Talk to me about imaginary friends PLEASE!!(23 Posts)
Basically as the thread title suggests my eldest DD aged 2 years and 5 months has developed an imaginary friend recently. I have done a little bit of research but want some real parent advice/experience.
DC2 was born when DD was 2, at this time we stopped DD going to the childminder (was going 2 days per week) as I am on maternity leave. She has recently started doing two sessions at nursery as she seemed to miss the busy, social life she had when with the childminder. Nursery say she is doing great, confident and making friends but I can't help but wonder if the imaginary friend is because she feels lonely. The imaginary friend only 'appears' at home and in the car and she talks to them as a friend, sometimes appears to mimic grownups I.e tells friend off for thingsand occasionally tells me she is scared of the friend.
I just wanted some reassurance this is all normal. She is a very bright little girl, early talker etc. As my PFB I want to get this right. How should I behave around /about friend?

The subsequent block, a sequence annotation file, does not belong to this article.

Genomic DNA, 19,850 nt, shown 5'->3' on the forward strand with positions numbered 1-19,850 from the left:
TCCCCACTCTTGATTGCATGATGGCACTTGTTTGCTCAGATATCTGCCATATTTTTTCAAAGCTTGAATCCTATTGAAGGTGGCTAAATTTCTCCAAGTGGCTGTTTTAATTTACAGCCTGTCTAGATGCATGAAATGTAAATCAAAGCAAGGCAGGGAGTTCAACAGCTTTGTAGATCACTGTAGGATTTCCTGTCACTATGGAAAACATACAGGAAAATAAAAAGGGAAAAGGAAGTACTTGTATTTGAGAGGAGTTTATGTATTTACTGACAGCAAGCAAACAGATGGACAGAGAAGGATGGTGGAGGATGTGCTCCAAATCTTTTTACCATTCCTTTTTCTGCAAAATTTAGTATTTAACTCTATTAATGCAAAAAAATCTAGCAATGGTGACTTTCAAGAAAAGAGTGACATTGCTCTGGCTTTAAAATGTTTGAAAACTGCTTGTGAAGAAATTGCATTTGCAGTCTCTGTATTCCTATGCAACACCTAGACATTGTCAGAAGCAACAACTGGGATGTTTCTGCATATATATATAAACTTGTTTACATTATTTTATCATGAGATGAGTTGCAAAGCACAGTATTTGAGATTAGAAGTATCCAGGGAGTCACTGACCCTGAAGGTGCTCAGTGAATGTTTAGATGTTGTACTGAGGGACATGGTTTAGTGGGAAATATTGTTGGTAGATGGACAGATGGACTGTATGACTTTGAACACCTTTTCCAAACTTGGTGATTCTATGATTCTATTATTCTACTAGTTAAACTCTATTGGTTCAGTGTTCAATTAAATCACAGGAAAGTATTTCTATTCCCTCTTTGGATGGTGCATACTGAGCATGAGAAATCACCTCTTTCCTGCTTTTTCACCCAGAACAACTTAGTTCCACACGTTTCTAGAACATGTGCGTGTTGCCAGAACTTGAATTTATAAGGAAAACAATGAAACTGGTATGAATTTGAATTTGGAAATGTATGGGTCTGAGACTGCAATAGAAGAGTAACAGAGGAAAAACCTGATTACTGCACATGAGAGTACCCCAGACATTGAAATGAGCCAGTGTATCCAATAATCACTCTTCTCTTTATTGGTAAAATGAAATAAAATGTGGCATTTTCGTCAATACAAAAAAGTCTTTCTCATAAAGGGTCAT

Any advice please.
Personally, I remember having a couple (so must have continued to an older age than your DD!). I wasnt lonely, and as an adult and a child have enjoyed my own company. I guess at the time with the benefit of hindsight it was to build my confidence in times I felt unsure of things, but dont remember feeling bad at all, had a really happy childhood (its normal for children to sometimes feel unsure I think). Think I have turned into a reasonably well balanced adult. I cant remember how my mum reacted - think she more or less ignored the behaviour (but not me obviously!). DC not old enough to have one but wont worry at all if he does. This is probably not the angle you were looking for but just wanted to say dont worry!!!
I haven't seen mine for years now - there were three of them, they had names and I threw them out of the window. I wasn't lonely and they seemed to go when I got
a job to school.
my dd1 had one she shared with a friend
my ds2 has an invisible mummy and invisible friends.. he told all the nursery staff about his other mummy... I try not to worry about it (even if I am replaced by an invisible woman!) he's happy..